Till one does enough work in rural India one canˇ¦t pass a stricture that ads featuring provocatively dressed women are not well received in rural India. The good news is that a lot of creative talent lately has been coming from smaller towns. These people are not necessarily English speaking elite and hence are able to relate to common people much more easily. For them it is easier to understand where and how people like Bunty (of Bunty and Babli) are born and are there ways that there brand can tap them better.
There have been few brands who have kept Bharat in mind while doing their entire communication activities. Brands which have kept the rural consumers in mind like Colgate also enjoy a tremendous equity in rural India.
Brand building starts by having an understanding your consumer and it is time that quality of awareness in rural India was given due consideration.
As Prof Kevin Keller says, Power of a brand resides in the minds of customers and the challenge is to ensure customers have the right types of experiences with products & services and their marketing programs to create the right brand knowledge structures:
The corollary to the above, it is an interesting exercise to pick up the latest NRS report and find out how many in rural India watch TV on a black and white TV set. Then find a black and white TV and watch the current ads for a day on that set. Can promise you that the results would be interesting to say the least.
Thoughts of Dr. Tapan Panda, a leading academician and practitioner in marketing, Professor of Marketing at IIM Indore are :
Product is a problem solver in the sense that it solves the customer's problem and is also the means by which the organization achieves its own objectives.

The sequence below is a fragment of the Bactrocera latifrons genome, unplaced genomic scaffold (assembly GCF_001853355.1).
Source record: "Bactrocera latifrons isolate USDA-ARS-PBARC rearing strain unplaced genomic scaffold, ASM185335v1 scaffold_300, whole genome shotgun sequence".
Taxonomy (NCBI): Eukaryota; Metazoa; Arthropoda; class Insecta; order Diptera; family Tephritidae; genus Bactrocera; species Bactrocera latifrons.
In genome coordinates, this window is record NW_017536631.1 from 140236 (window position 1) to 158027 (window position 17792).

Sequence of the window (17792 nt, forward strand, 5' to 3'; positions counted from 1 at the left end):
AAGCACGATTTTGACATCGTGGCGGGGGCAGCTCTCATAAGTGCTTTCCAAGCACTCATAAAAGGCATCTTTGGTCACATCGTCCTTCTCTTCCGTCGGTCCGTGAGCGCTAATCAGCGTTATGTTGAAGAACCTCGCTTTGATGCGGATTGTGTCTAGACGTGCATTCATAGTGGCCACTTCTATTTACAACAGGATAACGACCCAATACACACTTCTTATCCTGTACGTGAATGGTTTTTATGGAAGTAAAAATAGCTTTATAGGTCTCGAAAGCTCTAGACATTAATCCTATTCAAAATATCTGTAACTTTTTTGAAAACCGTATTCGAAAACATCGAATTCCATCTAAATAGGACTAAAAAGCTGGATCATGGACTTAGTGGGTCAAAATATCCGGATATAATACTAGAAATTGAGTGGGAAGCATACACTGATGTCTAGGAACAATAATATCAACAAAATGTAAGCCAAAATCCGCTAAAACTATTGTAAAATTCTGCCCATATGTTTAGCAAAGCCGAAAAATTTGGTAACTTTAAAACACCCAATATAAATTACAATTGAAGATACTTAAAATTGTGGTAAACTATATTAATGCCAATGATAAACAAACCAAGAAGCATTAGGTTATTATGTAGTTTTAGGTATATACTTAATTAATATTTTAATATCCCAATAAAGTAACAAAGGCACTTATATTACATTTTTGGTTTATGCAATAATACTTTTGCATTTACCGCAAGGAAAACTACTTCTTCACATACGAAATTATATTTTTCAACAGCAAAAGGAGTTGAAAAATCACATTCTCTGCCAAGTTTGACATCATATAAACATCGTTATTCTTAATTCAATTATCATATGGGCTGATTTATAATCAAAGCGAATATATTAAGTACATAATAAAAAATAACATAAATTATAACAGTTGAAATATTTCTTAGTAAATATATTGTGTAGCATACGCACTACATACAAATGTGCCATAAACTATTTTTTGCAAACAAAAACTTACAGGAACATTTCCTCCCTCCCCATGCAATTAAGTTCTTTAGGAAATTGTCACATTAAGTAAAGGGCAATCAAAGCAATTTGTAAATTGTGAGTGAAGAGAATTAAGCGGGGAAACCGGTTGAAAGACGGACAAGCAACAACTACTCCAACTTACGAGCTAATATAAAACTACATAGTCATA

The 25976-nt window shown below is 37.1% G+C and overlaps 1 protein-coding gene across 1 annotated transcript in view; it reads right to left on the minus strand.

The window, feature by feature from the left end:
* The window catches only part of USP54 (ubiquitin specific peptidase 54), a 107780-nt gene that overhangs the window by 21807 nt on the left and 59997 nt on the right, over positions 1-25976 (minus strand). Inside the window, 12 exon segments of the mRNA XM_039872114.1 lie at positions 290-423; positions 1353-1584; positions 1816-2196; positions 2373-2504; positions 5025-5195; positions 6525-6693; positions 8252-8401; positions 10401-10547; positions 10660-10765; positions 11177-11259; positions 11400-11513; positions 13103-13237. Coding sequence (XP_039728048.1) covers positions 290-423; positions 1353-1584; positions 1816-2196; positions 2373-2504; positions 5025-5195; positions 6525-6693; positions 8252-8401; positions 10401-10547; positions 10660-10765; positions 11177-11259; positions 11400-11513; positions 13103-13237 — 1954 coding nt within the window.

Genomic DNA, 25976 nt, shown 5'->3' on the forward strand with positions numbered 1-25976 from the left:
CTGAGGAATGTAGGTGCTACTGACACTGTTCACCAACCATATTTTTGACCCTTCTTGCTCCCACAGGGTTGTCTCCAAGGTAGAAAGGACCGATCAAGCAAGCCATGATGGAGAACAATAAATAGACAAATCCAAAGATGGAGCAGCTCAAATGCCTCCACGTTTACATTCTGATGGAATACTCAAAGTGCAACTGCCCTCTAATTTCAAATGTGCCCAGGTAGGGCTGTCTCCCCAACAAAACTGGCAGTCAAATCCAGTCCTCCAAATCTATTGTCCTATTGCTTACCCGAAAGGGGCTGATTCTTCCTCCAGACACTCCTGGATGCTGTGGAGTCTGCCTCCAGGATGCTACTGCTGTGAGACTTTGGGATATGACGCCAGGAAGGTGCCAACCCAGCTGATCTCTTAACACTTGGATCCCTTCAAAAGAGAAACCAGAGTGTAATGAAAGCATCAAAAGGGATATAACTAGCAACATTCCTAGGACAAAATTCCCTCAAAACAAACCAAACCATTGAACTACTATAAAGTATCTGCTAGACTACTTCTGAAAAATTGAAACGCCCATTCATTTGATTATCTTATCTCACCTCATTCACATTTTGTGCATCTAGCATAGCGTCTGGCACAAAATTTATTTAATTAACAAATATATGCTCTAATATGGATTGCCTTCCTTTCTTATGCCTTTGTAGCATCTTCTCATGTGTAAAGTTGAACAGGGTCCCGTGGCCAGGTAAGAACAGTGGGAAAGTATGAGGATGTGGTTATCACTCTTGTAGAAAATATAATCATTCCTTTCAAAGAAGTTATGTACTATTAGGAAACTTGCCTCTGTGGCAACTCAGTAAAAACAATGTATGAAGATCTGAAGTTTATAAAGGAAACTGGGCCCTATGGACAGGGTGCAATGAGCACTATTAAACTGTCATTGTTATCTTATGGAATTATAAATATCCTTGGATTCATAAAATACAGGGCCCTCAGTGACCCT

Dr. Panda says that to create product preference in rural India one needs to understand the rural consumer first and then talk to him in his own language. More you talk to him in your language the more distant the product would be from him and product preference an impossible goal.
Another very important aspect maybe the most important for brand building is product availability. It is important to have a sustainable and effective distribution network. There is hardly a need reiterate to specify that if your product isn't there for the consumer for a repeat buy (function on an effective distribution) there is hardly a chance to build on product preference.
Consumers use heuristics or rules of thumb to simplify our process of choosing between brands rather than going through a well considered evaluation of the pros and cons of all brands.
The sources of heuristics can be psychological, based on social context, attributes and our relationships.
We figure out which brands meet these rules and over time they get entrenched and we buy without even thinking.